Allocation of IP Addresses

Hi,

Here's an idea. Let new ISP's reserve large blocks (say /16's) in 65/8,
66/8, .... but don't let them actually use these addresses on the global
Internet. Then, the ISP can run a Network Address Translation gateway and

Why not use net 10 and leave the NATs in?

Of course, there is one little problem with this....
bash$ whois 65
Air Force Logistics Command (ASN-LOGNET) LOGNET-AS 65
bash$ whois 96
Army Finance and Accounting Office (ASN-JTELS) JTELS-BEN1-AS 96
How did these guys get such big chunks of address space reserved?

You're probably gonna regret that one: you're looking at AS numbers, not
networks. Now, let see how many people tell you the same thing :-).

I think that the fundamental problem here is that the Internic is
fundamentally clueless about important issues such as global routing

Bullshit. The InterNIC is very much aware of global routing issues.

and *BUSINESS* issues.

What business issues are you talking about?

They are behaving a lot like a government bureaucracy
or a regulatory agency.

The registries are simply following the policy as defined by the
Internet community at large. Read RFC 1466, 1814, and the latest
internet draft on allocation policy. If the Internet community were
to define new policies, the registries would implement those as well.
Currently, there is a small bit of contradiction in what small ISPs
and end users want and what the larger ISPs (and what is necessary to
keep the Internet from partitioning) want. But, both sides are more
than happy to scream and whine at the registries for not doing the
"right" thing.

I don't really see how this can be fixed with the current system of
having a US government agency writing a contract with a private US
company to provide a fundamental international infrastructure service!

The US government agency could get out of the way, but the squeals of
outrage when InterNIC started charging US $50/year for domain name
registrations leads me to believe it will be a while before any sort of
rational allocation policy can be imposed.

Regards,
-drc

>Here's an idea. Let new ISP's reserve large blocks (say /16's) in 65/8,
>66/8, .... but don't let them actually use these addresses on the global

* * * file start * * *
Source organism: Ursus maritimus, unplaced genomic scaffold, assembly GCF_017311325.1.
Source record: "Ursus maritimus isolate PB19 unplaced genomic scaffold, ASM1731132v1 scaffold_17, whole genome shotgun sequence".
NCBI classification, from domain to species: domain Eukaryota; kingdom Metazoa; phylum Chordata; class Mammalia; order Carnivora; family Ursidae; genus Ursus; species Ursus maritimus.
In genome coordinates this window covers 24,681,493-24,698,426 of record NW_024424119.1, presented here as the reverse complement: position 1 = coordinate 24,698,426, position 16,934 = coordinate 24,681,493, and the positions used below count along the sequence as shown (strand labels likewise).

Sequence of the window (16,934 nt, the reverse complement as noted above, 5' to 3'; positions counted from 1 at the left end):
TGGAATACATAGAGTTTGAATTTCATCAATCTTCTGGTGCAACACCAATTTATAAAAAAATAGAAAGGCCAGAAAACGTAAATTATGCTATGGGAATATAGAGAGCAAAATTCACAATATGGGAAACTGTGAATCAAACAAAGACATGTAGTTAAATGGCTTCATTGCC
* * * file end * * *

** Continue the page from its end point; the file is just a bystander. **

>Internet. Then, the ISP can run a Network Address Translation gateway and

Why not use net 10 and leave the NATs in?

Indeed! RFC1918 addresses work fine for me on my LAN at home and this
week I will be connecting a corporate LAN also using RFC1918 addresses
behind a single static IP address. In both cases I am using a FreeBSD box
with proxies like CERN httpd and TIS Firewall Toolkit to transfer the
traffic rather than a full-blown NAT.

More ISP's should be doing this IMHO.

>I think that the fundamental problem here is that the Internic is
>fundamentally clueless about important issues such as global routing

Bullshit. The InterNIC is very much aware of global routing issues.

Then why have they not yet come up with a workable policy like the one
RIPE uses to release /16 blocks incrementally to new ISP's?

>and *BUSINESS* issues.

What business issues are you talking about?

Basically, the market demand is INCREDIBLY HIGH and businesses want to
build up infrastructure to meet this demand but the Internic IP address
allocation procedures are too confusing and take too long.

keep the Internet from partitioning) want. But, both sides are more
than happy to scream and whine at the registries for not doing the
"right" thing.

I wonder if the main problem isn't simply that not enough people know how
to have an impact on Internet policy as expressed in the RFC's. A heck of
a lot of people starting ISP's have backgrounds in business, LAN's and BBS
operation but they just don't know how the Internet works or where they
can comment on Internet policy. *sigh*

The US government agency could get out of the way, but the squeals of
outrage when InterNIC started charging US $50/year for domain name
registrations leads me to believe it will be a while before any sort of
rational allocation policy can be imposed.

Those squeals disappeared darn fast!

Michael Dillon Voice: +1-604-546-8022
Memra Software Inc. Fax: +1-604-546-3049
http://www.memra.com E-mail: michael@memra.com

Well, currently InterNIC is the registry of last resort, and given RFC
1814 and such, they CANNOT, if you fight hard enough, turn you away.
Given the number of new ISPs that come to them for provider independent